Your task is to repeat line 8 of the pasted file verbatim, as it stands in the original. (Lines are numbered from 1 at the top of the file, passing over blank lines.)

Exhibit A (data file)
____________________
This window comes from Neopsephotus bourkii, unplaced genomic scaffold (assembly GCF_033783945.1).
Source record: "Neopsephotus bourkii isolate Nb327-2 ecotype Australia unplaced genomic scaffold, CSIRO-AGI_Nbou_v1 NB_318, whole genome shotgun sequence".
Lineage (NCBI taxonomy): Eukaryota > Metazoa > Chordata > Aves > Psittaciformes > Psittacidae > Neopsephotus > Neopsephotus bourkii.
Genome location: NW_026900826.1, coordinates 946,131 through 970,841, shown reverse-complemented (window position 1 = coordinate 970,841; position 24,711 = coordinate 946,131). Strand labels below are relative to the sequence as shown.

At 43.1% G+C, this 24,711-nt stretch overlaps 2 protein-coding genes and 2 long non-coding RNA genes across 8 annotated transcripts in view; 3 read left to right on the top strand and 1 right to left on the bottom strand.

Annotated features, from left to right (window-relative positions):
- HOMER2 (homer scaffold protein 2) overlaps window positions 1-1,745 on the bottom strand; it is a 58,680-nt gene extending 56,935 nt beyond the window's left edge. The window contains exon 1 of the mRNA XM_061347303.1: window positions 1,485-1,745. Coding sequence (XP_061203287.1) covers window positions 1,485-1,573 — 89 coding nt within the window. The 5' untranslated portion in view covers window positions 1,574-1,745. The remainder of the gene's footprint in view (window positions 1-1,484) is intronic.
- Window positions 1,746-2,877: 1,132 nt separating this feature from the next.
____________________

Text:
- Window positions 1,746-2,877: 1,132 nt separating this feature from the next.